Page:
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Chapter 15 security

15.1 API keys and such

The configuration parameter filter_sensitive_data accepts a named list.

Each element in the list should be of the following format:

thing_to_replace_it_with = thing_to_replace

We replace all instances of thing_to_replace with thing_to_replace_it_with.

Before recording (writing to a cassette) we do the replacement and then when reading from the cassette we do the reverse replacement to get back to the real data.

The before record replacement happens in an internal function write_interactions(), while before playback replacement happens in internal function YAML$deserialize_path()

  filter_sensitive_data = list("<<<my_api_key>>>" = Sys.getenv('API_KEY'))

You want to make the string that replaces your sensitive string something that won’t be easily found elsewhere in the response body/headers/etc.

It’s a good idea to not in place of thing_to_replace put your actual sensitive key thing, because that defeats the purpose of trying to protect your private data. This is why we highly recommend setting your API keys as environment variables, then you can as seen above just put a call to Sys.getenv(), which we’ll use internally to get your key, find it anywhere in the HTTP responses, and replace it with your placeholder string.

The reason you want to do this is because you may on purpose or on accident push your cassettes to the public web, and when that happens you don’t want your private keys in those cassettes.

Note that the way this is implemented in vcr is not super elegant and is not general with respect to the serializer. We only support YAML serializing right now, but when we support other serializers we’ll need to change the implementation.

15.2 API keys and tests run in varied contexts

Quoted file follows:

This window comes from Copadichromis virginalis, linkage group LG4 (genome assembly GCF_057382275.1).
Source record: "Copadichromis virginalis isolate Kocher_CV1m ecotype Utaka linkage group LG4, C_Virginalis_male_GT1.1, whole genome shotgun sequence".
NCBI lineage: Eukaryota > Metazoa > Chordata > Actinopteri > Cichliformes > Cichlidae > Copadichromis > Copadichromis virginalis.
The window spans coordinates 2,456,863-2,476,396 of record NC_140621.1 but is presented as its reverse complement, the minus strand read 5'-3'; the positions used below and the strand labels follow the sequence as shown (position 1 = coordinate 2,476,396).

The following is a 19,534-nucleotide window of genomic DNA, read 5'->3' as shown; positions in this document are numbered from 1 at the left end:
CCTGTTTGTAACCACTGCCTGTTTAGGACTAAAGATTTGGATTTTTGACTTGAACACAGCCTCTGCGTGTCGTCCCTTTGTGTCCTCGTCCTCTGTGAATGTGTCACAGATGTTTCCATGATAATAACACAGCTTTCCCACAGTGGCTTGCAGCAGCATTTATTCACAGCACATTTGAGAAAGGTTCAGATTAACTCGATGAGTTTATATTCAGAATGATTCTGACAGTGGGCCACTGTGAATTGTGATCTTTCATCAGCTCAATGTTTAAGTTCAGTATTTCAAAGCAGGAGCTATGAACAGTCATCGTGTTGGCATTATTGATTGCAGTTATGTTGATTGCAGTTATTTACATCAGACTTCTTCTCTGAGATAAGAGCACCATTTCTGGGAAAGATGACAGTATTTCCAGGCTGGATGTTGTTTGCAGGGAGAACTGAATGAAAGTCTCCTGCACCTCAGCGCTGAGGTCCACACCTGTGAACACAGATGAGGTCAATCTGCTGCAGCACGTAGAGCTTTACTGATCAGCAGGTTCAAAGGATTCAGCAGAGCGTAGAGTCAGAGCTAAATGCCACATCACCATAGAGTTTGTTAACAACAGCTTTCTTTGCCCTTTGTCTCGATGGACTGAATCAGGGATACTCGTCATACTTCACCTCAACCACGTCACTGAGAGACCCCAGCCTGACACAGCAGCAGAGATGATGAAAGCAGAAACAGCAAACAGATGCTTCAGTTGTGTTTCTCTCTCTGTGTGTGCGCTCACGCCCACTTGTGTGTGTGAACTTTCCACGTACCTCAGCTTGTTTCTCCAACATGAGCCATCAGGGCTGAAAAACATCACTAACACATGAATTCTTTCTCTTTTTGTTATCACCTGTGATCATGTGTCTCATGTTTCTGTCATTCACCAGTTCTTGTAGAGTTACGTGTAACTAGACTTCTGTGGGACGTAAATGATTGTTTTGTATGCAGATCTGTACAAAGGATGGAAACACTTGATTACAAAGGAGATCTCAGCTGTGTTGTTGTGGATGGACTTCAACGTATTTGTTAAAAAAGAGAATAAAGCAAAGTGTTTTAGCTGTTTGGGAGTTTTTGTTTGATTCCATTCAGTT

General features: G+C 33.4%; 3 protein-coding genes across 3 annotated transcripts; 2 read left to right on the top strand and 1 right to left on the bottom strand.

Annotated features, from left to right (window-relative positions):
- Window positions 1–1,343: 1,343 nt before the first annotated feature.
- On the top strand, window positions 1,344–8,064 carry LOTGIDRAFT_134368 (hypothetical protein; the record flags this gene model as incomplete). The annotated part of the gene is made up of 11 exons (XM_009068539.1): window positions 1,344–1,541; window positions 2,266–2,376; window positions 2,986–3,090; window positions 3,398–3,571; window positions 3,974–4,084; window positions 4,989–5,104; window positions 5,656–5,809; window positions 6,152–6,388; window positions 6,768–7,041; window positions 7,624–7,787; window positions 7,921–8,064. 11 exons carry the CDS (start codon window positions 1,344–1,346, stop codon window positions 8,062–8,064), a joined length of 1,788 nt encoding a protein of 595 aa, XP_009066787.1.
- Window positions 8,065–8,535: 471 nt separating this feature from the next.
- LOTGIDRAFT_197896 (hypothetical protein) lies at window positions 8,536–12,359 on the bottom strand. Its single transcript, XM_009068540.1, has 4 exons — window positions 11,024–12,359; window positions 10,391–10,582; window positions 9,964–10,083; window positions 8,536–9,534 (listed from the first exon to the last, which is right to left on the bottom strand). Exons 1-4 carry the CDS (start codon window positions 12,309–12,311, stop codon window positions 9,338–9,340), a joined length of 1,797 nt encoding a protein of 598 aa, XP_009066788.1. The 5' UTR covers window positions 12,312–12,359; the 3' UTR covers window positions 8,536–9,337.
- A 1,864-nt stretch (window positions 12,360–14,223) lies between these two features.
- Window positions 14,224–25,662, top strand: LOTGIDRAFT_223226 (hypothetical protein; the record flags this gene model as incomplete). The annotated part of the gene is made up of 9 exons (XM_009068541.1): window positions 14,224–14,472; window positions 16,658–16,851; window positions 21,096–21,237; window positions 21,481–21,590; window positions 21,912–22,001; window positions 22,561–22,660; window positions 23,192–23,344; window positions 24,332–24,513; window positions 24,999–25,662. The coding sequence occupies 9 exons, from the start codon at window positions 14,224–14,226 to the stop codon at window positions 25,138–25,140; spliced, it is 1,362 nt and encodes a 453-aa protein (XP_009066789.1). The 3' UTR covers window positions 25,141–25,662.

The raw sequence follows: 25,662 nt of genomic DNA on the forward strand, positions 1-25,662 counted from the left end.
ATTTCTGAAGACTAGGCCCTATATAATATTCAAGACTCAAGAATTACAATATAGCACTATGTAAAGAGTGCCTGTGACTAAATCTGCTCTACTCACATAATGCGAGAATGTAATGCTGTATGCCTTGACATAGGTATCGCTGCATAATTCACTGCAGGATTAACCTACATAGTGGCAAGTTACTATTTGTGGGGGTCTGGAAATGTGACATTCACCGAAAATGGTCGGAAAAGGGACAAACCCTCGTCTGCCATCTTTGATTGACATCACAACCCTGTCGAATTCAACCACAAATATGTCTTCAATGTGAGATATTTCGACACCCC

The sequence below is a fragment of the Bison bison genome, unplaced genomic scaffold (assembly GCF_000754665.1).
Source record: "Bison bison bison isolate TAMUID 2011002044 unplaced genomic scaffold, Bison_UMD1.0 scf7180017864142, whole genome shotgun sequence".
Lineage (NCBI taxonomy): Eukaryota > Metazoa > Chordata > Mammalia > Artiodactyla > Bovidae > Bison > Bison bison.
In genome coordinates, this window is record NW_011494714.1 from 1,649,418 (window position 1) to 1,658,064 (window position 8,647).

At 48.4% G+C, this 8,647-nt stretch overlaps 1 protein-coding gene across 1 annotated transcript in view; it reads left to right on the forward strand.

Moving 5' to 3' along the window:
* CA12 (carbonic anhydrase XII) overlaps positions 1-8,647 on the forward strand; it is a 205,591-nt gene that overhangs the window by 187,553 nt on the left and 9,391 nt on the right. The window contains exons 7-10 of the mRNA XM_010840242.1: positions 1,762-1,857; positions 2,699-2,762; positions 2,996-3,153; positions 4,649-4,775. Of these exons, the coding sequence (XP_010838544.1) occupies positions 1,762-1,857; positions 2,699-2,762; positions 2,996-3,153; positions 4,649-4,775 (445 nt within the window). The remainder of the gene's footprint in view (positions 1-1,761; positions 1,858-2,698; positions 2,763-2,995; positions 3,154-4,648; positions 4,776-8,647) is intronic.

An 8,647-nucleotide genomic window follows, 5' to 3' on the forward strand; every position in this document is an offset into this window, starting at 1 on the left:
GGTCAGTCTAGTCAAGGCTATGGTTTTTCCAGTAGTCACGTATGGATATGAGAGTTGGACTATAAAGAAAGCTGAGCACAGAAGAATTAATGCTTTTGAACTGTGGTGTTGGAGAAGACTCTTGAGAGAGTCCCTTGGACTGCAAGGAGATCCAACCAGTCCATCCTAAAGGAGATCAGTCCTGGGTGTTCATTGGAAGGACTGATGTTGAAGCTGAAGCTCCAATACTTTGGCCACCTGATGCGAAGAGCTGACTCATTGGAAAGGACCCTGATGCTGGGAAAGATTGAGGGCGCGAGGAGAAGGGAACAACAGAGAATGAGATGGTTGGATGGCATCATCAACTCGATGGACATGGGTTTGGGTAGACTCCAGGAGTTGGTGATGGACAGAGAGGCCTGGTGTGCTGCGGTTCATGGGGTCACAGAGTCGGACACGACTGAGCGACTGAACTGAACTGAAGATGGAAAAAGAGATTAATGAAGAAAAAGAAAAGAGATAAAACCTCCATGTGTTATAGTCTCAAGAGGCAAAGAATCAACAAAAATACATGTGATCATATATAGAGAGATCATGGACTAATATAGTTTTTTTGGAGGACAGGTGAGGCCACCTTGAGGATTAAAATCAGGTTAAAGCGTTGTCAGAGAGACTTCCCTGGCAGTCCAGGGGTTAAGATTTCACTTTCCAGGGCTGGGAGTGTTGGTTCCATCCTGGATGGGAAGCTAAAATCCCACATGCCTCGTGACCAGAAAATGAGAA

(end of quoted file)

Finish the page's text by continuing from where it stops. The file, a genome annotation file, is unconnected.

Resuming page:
When vcr enabled tests are run in different contexts (laptops, CI services, containers, etc.), and those tests can optionally use authentication you can run into problems. An example will best illustrate the issue.

Given an R package foo, the package maintainer sets up tests with vcr. Functions in package foo can optionally use an API key supplied by the user. For the purposes of this example, the API key when given is included as a query parameter (it is not good pratice to pass API keys as query parameter, but its not uncommon).

When the maintainer runs tests locally on their own machine they can unset the environment variable that holds their API key so its not included in vcr cassettes. Additionally, when they run tests on CI systems (e.g., Travis-CI), they do not have an API key set. When tests are run in either of these two locations, the API key is not included in the requests, and thus not included in the cassettes.

Now, consider a contributor that forks the repository and as a first run through the package installs the package, then runs tests. If this contributor does not have an API key set, the tests should run fine. However, once the contributor sets their API key and attempts to run tests (or imagine another contributor that already has an API key set), the tests will fail because the URI now contains an API key as a query parameter in the URL.

There’s various combinations of the above problem.

One option for dealing with this is requiring an API key to be set. If you do this you likely want to make sure your actual key is not in the cassettes that will be pushed to the public web; see the bit about filter_sensitive_data above for that. If you do require an API key, then you can ensure that whenever tests are run an API key is required; that way there’s no way that tests will be run with AND without a key - which can lead to problems. Requiring an API key means you can’t run tests in environments where it’s not possible to safely set a key, e.g., on CRAN (in which case you must skip tests).

There’s no magic way around this problem ~ it’s a good thing to be aware of, especially if other people contribute to your package.

15.3 Other security

Let us know about any other security concerns! Surely there’s things we haven’t considered yet.